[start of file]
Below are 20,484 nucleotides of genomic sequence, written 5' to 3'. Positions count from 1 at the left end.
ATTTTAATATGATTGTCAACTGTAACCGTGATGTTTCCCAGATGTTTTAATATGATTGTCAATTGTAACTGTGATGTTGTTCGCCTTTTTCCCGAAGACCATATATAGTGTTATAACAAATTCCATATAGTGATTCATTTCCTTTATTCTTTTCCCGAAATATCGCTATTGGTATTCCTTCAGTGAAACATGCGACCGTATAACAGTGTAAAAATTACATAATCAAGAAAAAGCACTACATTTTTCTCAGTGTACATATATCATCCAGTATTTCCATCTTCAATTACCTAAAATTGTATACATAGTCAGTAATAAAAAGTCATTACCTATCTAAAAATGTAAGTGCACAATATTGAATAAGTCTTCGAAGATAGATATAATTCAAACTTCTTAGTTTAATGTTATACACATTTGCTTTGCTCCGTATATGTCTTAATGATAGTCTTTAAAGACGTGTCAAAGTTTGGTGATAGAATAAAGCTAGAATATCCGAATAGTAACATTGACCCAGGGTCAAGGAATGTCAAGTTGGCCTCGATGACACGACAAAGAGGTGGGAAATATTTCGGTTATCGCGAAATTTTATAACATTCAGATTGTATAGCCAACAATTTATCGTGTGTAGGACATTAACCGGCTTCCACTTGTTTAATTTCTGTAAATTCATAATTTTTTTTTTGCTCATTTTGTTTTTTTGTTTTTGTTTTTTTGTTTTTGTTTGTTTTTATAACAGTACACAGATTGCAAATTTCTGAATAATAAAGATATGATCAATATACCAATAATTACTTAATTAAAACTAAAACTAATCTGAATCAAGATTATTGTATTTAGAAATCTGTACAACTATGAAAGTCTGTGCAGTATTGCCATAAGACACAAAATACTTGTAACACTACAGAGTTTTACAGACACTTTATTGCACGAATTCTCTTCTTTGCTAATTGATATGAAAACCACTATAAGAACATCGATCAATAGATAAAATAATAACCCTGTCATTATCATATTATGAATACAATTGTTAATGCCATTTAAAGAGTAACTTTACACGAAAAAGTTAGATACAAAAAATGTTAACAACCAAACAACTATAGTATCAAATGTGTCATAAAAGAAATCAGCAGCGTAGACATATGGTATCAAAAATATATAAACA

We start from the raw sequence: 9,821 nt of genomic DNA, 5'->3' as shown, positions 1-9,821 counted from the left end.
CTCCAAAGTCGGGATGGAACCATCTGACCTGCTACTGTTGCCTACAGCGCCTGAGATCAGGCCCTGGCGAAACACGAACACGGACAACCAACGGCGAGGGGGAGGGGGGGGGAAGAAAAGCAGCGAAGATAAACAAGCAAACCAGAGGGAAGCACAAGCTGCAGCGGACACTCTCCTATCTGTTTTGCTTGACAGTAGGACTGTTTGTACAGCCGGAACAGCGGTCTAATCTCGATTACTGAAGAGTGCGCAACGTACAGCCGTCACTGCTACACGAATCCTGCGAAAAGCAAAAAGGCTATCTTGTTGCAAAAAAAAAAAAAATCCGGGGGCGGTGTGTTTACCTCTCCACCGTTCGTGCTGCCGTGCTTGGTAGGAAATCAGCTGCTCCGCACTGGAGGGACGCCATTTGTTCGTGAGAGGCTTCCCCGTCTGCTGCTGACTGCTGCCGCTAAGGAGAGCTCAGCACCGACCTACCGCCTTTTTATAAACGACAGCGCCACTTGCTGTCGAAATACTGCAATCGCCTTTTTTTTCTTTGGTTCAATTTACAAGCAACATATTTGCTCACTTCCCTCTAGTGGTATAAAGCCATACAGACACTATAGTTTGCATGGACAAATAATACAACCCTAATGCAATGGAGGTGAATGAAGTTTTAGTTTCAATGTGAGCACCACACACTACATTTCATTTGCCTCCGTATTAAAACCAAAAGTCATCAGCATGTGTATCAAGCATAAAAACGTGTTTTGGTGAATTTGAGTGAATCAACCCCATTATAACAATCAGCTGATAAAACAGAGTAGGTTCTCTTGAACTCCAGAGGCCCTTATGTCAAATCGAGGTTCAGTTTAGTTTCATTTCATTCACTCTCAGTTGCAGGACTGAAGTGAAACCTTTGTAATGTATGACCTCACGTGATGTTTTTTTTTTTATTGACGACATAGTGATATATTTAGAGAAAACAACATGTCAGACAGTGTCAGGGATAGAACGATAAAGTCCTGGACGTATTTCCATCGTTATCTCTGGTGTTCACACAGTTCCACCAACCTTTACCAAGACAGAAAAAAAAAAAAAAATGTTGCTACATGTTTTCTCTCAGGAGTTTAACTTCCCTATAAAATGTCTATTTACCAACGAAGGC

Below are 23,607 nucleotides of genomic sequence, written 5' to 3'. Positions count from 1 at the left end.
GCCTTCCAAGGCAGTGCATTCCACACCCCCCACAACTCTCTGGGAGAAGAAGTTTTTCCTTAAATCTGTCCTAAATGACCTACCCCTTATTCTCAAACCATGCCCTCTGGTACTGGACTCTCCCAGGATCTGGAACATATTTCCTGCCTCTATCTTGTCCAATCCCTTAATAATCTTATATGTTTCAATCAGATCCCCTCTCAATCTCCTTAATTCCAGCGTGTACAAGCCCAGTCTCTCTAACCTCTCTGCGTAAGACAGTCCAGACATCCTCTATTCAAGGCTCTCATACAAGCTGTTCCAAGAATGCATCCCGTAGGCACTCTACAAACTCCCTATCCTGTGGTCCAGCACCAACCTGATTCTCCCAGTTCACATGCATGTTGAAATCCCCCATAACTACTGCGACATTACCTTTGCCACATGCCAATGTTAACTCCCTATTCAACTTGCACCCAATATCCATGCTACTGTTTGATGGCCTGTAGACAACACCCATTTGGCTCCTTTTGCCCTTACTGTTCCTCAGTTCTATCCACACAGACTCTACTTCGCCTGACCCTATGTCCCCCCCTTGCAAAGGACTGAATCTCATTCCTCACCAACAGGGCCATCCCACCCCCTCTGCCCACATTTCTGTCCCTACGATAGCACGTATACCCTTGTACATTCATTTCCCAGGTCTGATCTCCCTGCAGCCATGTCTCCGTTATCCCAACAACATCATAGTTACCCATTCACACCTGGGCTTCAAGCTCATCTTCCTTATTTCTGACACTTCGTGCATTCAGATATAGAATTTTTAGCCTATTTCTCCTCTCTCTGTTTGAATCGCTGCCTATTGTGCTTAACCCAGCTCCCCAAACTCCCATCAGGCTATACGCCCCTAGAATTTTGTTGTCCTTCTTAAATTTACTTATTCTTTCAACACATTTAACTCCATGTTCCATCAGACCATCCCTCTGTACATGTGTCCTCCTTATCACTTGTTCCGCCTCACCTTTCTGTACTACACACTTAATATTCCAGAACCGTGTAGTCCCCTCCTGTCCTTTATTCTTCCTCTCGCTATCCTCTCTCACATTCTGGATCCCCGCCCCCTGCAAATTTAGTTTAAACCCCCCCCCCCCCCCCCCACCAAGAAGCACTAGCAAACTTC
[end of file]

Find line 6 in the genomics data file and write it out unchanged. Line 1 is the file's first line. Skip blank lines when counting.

GCCTTCCAAGGCAGTGCATTCCACACCCCCCACAACTCTCTGGGAGAAGAAGTTTTTCCTTAAATCTGTCCTAAATGACCTACCCCTTATTCTCAAACCATGCCCTCTGGTACTGGACTCTCCCAGGATCTGGAACATATTTCCTGCCTCTATCTTGTCCAATCCCTTAATAATCTTATATGTTTCAATCAGATCCCCTCTCAATCTCCTTAATTCCAGCGTGTACAAGCCCAGTCTCTCTAACCTCTCTGCGTAAGACAGTCCAGACATCCTCTATTCAAGGCTCTCATACAAGCTGTTCCAAGAATGCATCCCGTAGGCACTCTACAAACTCCCTATCCTGTGGTCCAGCACCAACCTGATTCTCCCAGTTCACATGCATGTTGAAATCCCCCATAACTACTGCGACATTACCTTTGCCACATGCCAATGTTAACTCCCTATTCAACTTGCACCCAATATCCATGCTACTGTTTGATGGCCTGTAGACAACACCCATTTGGCTCCTTTTGCCCTTACTGTTCCTCAGTTCTATCCACACAGACTCTACTTCGCCTGACCCTATGTCCCCCCCTTGCAAAGGACTGAATCTCATTCCTCACCAACAGGGCCATCCCACCCCCTCTGCCCACATTTCTGTCCCTACGATAGCACGTATACCCTTGTACATTCATTTCCCAGGTCTGATCTCCCTGCAGCCATGTCTCCGTTATCCCAACAACATCATAGTTACCCATTCACACCTGGGCTTCAAGCTCATCTTCCTTATTTCTGACACTTCGTGCATTCAGATATAGAATTTTTAGCCTATTTCTCCTCTCTCTGTTTGAATCGCTGCCTATTGTGCTTAACCCAGCTCCCCAAACTCCCATCAGGCTATACGCCCCTAGAATTTTGTTGTCCTTCTTAAATTTACTTATTCTTTCAACACATTTAACTCCATGTTCCATCAGACCATCCCTCTGTACATGTGTCCTCCTTATCACTTGTTCCGCCTCACCTTTCTGTACTACACACTTAATATTCCAGAACCGTGTAGTCCCCTCCTGTCCTTTATTCTTCCTCTCGCTATCCTCTCTCACATTCTGGATCCCCGCCCCCTGCAAATTTAGTTTAAACCCCCCCCCCCCCCCCCCACCAAGAAGCACTAGCAAACTTC